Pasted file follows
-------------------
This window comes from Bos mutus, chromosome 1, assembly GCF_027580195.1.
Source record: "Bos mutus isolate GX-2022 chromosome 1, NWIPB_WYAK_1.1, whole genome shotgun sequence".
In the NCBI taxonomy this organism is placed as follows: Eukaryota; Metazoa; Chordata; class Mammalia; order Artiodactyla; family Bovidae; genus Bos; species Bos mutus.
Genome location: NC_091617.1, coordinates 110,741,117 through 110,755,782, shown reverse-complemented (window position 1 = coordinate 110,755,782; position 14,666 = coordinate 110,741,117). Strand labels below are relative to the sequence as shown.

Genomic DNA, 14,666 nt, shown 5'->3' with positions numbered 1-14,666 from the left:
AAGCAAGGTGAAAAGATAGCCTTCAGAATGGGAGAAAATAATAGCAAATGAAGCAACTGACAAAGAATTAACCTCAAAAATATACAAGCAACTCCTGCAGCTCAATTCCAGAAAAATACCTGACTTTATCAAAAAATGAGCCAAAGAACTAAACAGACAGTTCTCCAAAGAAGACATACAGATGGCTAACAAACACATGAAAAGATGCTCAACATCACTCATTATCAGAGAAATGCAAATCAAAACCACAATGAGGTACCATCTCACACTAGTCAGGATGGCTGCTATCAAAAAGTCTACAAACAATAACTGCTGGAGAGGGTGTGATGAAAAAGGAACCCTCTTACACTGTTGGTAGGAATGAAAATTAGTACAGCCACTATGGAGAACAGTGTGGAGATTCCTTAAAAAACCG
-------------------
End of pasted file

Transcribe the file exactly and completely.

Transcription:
This window comes from Bos mutus, chromosome 1, assembly GCF_027580195.1.
Source record: "Bos mutus isolate GX-2022 chromosome 1, NWIPB_WYAK_1.1, whole genome shotgun sequence".
In the NCBI taxonomy this organism is placed as follows: Eukaryota; Metazoa; Chordata; class Mammalia; order Artiodactyla; family Bovidae; genus Bos; species Bos mutus.
Genome location: NC_091617.1, coordinates 110,741,117 through 110,755,782, shown reverse-complemented (window position 1 = coordinate 110,755,782; position 14,666 = coordinate 110,741,117). Strand labels below are relative to the sequence as shown.

Genomic DNA, 14,666 nt, shown 5'->3' with positions numbered 1-14,666 from the left:
AAGCAAGGTGAAAAGATAGCCTTCAGAATGGGAGAAAATAATAGCAAATGAAGCAACTGACAAAGAATTAACCTCAAAAATATACAAGCAACTCCTGCAGCTCAATTCCAGAAAAATACCTGACTTTATCAAAAAATGAGCCAAAGAACTAAACAGACAGTTCTCCAAAGAAGACATACAGATGGCTAACAAACACATGAAAAGATGCTCAACATCACTCATTATCAGAGAAATGCAAATCAAAACCACAATGAGGTACCATCTCACACTAGTCAGGATGGCTGCTATCAAAAAGTCTACAAACAATAACTGCTGGAGAGGGTGTGATGAAAAAGGAACCCTCTTACACTGTTGGTAGGAATGAAAATTAGTACAGCCACTATGGAGAACAGTGTGGAGATTCCTTAAAAAACCG